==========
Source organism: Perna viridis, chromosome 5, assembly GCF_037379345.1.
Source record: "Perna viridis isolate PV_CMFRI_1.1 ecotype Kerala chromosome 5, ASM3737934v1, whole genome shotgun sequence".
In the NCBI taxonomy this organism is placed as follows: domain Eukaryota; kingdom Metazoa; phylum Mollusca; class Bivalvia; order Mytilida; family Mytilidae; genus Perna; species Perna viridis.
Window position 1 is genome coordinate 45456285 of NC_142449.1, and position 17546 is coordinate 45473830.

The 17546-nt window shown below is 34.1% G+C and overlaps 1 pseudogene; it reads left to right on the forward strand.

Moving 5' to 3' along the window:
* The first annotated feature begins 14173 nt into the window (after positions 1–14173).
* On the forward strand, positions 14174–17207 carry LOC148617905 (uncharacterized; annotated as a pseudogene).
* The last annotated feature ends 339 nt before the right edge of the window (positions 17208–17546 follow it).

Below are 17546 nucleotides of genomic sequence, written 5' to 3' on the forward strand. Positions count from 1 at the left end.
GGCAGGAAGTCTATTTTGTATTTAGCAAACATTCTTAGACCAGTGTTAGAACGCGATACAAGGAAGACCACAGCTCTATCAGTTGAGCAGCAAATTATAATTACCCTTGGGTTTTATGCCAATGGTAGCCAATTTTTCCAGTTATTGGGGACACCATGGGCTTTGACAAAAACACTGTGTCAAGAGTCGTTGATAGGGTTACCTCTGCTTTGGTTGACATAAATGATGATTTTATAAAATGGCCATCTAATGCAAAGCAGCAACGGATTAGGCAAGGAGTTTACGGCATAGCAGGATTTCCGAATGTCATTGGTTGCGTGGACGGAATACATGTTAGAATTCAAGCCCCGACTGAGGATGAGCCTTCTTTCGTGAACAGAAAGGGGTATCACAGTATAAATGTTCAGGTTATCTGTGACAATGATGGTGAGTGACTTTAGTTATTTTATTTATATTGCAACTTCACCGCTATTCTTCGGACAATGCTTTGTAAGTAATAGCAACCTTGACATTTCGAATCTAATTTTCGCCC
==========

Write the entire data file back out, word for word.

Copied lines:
Source organism: Perna viridis, chromosome 5, assembly GCF_037379345.1.
Source record: "Perna viridis isolate PV_CMFRI_1.1 ecotype Kerala chromosome 5, ASM3737934v1, whole genome shotgun sequence".
In the NCBI taxonomy this organism is placed as follows: domain Eukaryota; kingdom Metazoa; phylum Mollusca; class Bivalvia; order Mytilida; family Mytilidae; genus Perna; species Perna viridis.
Window position 1 is genome coordinate 45456285 of NC_142449.1, and position 17546 is coordinate 45473830.

The 17546-nt window shown below is 34.1% G+C and overlaps 1 pseudogene; it reads left to right on the forward strand.

Moving 5' to 3' along the window:
* The first annotated feature begins 14173 nt into the window (after positions 1–14173).
* On the forward strand, positions 14174–17207 carry LOC148617905 (uncharacterized; annotated as a pseudogene).
* The last annotated feature ends 339 nt before the right edge of the window (positions 17208–17546 follow it).

Below are 17546 nucleotides of genomic sequence, written 5' to 3' on the forward strand. Positions count from 1 at the left end.
GGCAGGAAGTCTATTTTGTATTTAGCAAACATTCTTAGACCAGTGTTAGAACGCGATACAAGGAAGACCACAGCTCTATCAGTTGAGCAGCAAATTATAATTACCCTTGGGTTTTATGCCAATGGTAGCCAATTTTTCCAGTTATTGGGGACACCATGGGCTTTGACAAAAACACTGTGTCAAGAGTCGTTGATAGGGTTACCTCTGCTTTGGTTGACATAAATGATGATTTTATAAAATGGCCATCTAATGCAAAGCAGCAACGGATTAGGCAAGGAGTTTACGGCATAGCAGGATTTCCGAATGTCATTGGTTGCGTGGACGGAATACATGTTAGAATTCAAGCCCCGACTGAGGATGAGCCTTCTTTCGTGAACAGAAAGGGGTATCACAGTATAAATGTTCAGGTTATCTGTGACAATGATGGTGAGTGACTTTAGTTATTTTATTTATATTGCAACTTCACCGCTATTCTTCGGACAATGCTTTGTAAGTAATAGCAACCTTGACATTTCGAATCTAATTTTCGCCC